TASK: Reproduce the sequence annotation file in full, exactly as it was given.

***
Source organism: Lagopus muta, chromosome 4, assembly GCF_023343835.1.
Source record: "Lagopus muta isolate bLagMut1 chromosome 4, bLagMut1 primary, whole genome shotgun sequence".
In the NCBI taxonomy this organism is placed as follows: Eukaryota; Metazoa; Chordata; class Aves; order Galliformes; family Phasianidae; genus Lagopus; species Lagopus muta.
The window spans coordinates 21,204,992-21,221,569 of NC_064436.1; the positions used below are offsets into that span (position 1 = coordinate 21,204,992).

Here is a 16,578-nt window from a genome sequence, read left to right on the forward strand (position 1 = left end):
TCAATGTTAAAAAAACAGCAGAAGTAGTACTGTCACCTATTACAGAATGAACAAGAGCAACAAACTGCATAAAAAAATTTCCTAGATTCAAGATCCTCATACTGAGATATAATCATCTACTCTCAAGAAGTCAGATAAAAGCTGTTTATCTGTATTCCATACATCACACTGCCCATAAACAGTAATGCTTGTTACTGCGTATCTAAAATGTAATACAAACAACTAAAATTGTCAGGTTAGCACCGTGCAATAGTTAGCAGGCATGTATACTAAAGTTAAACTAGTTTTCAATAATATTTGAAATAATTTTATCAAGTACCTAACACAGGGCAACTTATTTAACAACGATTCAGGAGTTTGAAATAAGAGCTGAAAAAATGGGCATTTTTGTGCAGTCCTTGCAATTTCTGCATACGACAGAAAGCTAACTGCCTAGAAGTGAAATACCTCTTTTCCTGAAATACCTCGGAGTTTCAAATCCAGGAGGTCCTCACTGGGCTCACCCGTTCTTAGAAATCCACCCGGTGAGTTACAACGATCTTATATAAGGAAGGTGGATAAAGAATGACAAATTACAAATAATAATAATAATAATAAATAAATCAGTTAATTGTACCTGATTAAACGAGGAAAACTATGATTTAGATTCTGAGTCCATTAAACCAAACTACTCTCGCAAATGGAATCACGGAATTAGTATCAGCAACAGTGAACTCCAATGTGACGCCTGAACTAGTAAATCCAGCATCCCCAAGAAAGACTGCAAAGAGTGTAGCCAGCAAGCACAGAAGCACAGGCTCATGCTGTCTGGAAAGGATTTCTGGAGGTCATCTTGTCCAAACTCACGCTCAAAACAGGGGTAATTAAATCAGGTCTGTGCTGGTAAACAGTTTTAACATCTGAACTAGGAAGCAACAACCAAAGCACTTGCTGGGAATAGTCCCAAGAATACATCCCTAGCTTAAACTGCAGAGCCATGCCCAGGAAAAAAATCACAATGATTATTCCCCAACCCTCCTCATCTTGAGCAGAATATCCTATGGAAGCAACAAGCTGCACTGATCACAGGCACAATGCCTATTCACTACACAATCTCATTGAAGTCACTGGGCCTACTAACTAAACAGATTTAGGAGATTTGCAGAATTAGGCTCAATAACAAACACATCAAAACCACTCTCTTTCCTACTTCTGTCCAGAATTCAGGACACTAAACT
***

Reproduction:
Source organism: Lagopus muta, chromosome 4, assembly GCF_023343835.1.
Source record: "Lagopus muta isolate bLagMut1 chromosome 4, bLagMut1 primary, whole genome shotgun sequence".
In the NCBI taxonomy this organism is placed as follows: Eukaryota; Metazoa; Chordata; class Aves; order Galliformes; family Phasianidae; genus Lagopus; species Lagopus muta.
The window spans coordinates 21,204,992-21,221,569 of NC_064436.1; the positions used below are offsets into that span (position 1 = coordinate 21,204,992).

Here is a 16,578-nt window from a genome sequence, read left to right on the forward strand (position 1 = left end):
TCAATGTTAAAAAAACAGCAGAAGTAGTACTGTCACCTATTACAGAATGAACAAGAGCAACAAACTGCATAAAAAAATTTCCTAGATTCAAGATCCTCATACTGAGATATAATCATCTACTCTCAAGAAGTCAGATAAAAGCTGTTTATCTGTATTCCATACATCACACTGCCCATAAACAGTAATGCTTGTTACTGCGTATCTAAAATGTAATACAAACAACTAAAATTGTCAGGTTAGCACCGTGCAATAGTTAGCAGGCATGTATACTAAAGTTAAACTAGTTTTCAATAATATTTGAAATAATTTTATCAAGTACCTAACACAGGGCAACTTATTTAACAACGATTCAGGAGTTTGAAATAAGAGCTGAAAAAATGGGCATTTTTGTGCAGTCCTTGCAATTTCTGCATACGACAGAAAGCTAACTGCCTAGAAGTGAAATACCTCTTTTCCTGAAATACCTCGGAGTTTCAAATCCAGGAGGTCCTCACTGGGCTCACCCGTTCTTAGAAATCCACCCGGTGAGTTACAACGATCTTATATAAGGAAGGTGGATAAAGAATGACAAATTACAAATAATAATAATAATAATAAATAAATCAGTTAATTGTACCTGATTAAACGAGGAAAACTATGATTTAGATTCTGAGTCCATTAAACCAAACTACTCTCGCAAATGGAATCACGGAATTAGTATCAGCAACAGTGAACTCCAATGTGACGCCTGAACTAGTAAATCCAGCATCCCCAAGAAAGACTGCAAAGAGTGTAGCCAGCAAGCACAGAAGCACAGGCTCATGCTGTCTGGAAAGGATTTCTGGAGGTCATCTTGTCCAAACTCACGCTCAAAACAGGGGTAATTAAATCAGGTCTGTGCTGGTAAACAGTTTTAACATCTGAACTAGGAAGCAACAACCAAAGCACTTGCTGGGAATAGTCCCAAGAATACATCCCTAGCTTAAACTGCAGAGCCATGCCCAGGAAAAAAATCACAATGATTATTCCCCAACCCTCCTCATCTTGAGCAGAATATCCTATGGAAGCAACAAGCTGCACTGATCACAGGCACAATGCCTATTCACTACACAATCTCATTGAAGTCACTGGGCCTACTAACTAAACAGATTTAGGAGATTTGCAGAATTAGGCTCAATAACAAACACATCAAAACCACTCTCTTTCCTACTTCTGTCCAGAATTCAGGACACTAAACT